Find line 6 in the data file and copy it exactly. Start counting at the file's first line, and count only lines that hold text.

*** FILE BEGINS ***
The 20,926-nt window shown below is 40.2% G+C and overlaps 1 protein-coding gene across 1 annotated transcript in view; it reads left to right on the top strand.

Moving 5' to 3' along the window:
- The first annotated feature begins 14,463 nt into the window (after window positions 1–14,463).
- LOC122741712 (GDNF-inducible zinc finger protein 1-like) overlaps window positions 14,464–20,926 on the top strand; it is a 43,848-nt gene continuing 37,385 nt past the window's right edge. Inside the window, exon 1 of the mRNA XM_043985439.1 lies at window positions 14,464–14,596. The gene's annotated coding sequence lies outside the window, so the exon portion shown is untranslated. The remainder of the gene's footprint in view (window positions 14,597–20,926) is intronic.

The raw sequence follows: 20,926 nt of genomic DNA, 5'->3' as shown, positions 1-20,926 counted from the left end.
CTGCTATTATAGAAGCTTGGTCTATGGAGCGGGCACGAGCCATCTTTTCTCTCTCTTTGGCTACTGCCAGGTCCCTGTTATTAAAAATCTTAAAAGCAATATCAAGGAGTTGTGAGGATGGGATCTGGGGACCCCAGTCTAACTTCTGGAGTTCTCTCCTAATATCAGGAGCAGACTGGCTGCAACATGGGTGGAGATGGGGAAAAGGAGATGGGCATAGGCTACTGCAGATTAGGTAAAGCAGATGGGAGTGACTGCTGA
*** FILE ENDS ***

CTGCTATTATAGAAGCTTGGTCTATGGAGCGGGCACGAGCCATCTTTTCTCTCTCTTTGGCTACTGCCAGGTCCCTGTTATTAAAAATCTTAAAAGCAATATCAAGGAGTTGTGAGGATGGGATCTGGGGACCCCAGTCTAACTTCTGGAGTTCTCTCCTAATATCAGGAGCAGACTGGCTGCAACATGGGTGGAGATGGGGAAAAGGAGATGGGCATAGGCTACTGCAGATTAGGTAAAGCAGATGGGAGTGACTGCTGA